A new study finds that you can give your concentration powers a boost simply by gargling sugar water. A research team from the University of Georgia in the US enlisted 51 students to perform two tasks that required a lot of patience and focus. The first involved the students meticulously crossing out the letter E on a page from a statistics book. In the second tedious task, they were asked to identify the colour of various words that flashed on a screen, with the words spelling out the names of other colours.
Before performing the tasks, half of the students rinsed their mouths with lemonade sweetened with sugar for three to five minutes, while the other half rinsed with lemonade made with the artificial sweetener Splenda. Turned out, the students who gargled with sugar were significantly faster in their responses than the Splenda group.
“Researchers used to think you had to drink the glucose and get it into your body to give you the energy to [have] self control,” says coauthor Leonard Martin, professor of psychology. “After this trial, it seems that glucose stimulates the simple carbohydrate sensors on the tongue.” He adds: “This, in turn, signals the motivational centers of the brain where our self-related goals are represented. And it’s these signals, he adds, that wake your body up and tell it to start paying attention.”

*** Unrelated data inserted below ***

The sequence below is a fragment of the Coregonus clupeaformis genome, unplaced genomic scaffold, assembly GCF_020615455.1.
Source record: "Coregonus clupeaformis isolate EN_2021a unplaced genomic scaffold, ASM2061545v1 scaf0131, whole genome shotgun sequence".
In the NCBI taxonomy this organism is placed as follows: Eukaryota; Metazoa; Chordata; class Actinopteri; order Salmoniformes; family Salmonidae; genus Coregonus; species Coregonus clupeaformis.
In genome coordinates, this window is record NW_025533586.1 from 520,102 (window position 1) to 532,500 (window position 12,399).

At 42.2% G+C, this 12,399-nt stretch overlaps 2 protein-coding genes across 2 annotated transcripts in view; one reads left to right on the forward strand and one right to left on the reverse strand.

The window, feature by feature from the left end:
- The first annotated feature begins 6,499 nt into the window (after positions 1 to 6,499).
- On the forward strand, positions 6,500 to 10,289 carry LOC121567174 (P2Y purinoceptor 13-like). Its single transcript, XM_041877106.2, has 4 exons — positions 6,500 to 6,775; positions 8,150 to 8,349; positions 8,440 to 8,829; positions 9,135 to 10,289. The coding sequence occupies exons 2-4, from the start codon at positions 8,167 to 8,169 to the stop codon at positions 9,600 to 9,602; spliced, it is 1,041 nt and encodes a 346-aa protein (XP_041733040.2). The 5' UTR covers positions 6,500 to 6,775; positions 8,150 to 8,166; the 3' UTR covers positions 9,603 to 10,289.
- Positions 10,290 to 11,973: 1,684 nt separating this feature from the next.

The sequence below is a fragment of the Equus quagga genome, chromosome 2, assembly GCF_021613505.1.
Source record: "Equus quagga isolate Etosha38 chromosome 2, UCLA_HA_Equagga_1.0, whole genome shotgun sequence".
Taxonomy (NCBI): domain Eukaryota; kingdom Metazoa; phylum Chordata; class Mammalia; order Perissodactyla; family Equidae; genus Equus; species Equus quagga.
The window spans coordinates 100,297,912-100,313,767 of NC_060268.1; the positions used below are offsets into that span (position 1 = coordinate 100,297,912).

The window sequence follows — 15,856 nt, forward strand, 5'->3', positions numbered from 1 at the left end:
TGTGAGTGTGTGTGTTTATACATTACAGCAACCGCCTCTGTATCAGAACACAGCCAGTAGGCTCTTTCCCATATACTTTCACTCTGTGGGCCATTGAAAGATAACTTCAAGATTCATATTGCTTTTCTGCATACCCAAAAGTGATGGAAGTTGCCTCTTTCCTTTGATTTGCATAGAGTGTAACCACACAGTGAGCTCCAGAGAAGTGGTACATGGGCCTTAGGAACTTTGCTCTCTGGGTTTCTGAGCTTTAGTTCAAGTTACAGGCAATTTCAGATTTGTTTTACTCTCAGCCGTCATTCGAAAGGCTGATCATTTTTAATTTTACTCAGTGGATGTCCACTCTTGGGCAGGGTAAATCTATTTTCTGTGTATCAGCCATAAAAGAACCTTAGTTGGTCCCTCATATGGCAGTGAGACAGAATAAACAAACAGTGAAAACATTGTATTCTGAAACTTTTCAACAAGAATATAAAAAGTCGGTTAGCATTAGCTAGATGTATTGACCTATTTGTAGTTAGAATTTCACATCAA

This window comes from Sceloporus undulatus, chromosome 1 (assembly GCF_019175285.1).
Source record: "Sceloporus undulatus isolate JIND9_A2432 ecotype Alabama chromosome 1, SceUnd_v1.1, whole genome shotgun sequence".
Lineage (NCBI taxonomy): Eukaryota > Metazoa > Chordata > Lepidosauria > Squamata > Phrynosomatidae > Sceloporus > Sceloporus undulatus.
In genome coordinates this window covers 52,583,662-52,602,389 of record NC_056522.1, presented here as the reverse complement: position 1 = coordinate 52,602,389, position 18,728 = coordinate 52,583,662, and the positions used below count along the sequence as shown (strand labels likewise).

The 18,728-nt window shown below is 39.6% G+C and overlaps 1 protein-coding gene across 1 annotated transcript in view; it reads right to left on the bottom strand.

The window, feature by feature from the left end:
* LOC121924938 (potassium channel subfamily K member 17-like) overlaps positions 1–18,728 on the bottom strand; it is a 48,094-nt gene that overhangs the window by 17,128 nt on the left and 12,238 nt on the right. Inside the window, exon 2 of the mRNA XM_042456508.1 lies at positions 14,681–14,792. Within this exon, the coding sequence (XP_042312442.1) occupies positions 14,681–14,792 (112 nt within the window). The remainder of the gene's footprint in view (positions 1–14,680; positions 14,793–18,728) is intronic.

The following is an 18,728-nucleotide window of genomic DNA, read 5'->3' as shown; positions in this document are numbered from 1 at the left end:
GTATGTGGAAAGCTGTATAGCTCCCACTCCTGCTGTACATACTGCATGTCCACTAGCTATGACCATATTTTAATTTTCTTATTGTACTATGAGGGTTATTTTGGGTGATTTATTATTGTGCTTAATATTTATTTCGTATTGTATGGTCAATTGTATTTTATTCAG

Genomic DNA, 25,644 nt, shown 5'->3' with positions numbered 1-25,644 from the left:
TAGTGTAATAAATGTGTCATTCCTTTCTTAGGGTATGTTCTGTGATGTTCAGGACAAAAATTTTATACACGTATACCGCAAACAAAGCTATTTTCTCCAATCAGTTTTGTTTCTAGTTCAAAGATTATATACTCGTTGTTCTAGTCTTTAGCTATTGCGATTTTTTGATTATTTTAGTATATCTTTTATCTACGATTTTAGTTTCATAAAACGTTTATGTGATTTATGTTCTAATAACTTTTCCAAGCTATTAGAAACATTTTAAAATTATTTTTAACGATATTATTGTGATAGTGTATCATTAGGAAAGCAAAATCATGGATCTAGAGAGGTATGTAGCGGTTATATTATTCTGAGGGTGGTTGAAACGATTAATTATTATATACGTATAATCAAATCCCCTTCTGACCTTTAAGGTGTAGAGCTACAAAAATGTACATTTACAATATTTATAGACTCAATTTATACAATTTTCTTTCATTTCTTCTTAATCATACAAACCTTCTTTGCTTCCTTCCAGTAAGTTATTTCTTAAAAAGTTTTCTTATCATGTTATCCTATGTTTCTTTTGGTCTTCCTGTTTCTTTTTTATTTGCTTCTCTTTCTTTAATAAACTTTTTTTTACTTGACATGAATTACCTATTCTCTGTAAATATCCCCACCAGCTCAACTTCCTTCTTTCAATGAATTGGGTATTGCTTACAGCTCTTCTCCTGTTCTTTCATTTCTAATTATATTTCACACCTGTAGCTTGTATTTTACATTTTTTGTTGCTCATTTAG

Have to work late when you’d rather be heading home? Martin suggests gargling a bit of sugar water may not only help you focus better on the task at hand but help strengthen your resolve to do something you’d rather not be doing. “It is the self-investment,” Martin suggested gargling with sugar water might even aid those trying to lose weight or stop smoking, at least in the short run. The study appeared in the journal Psychological Science.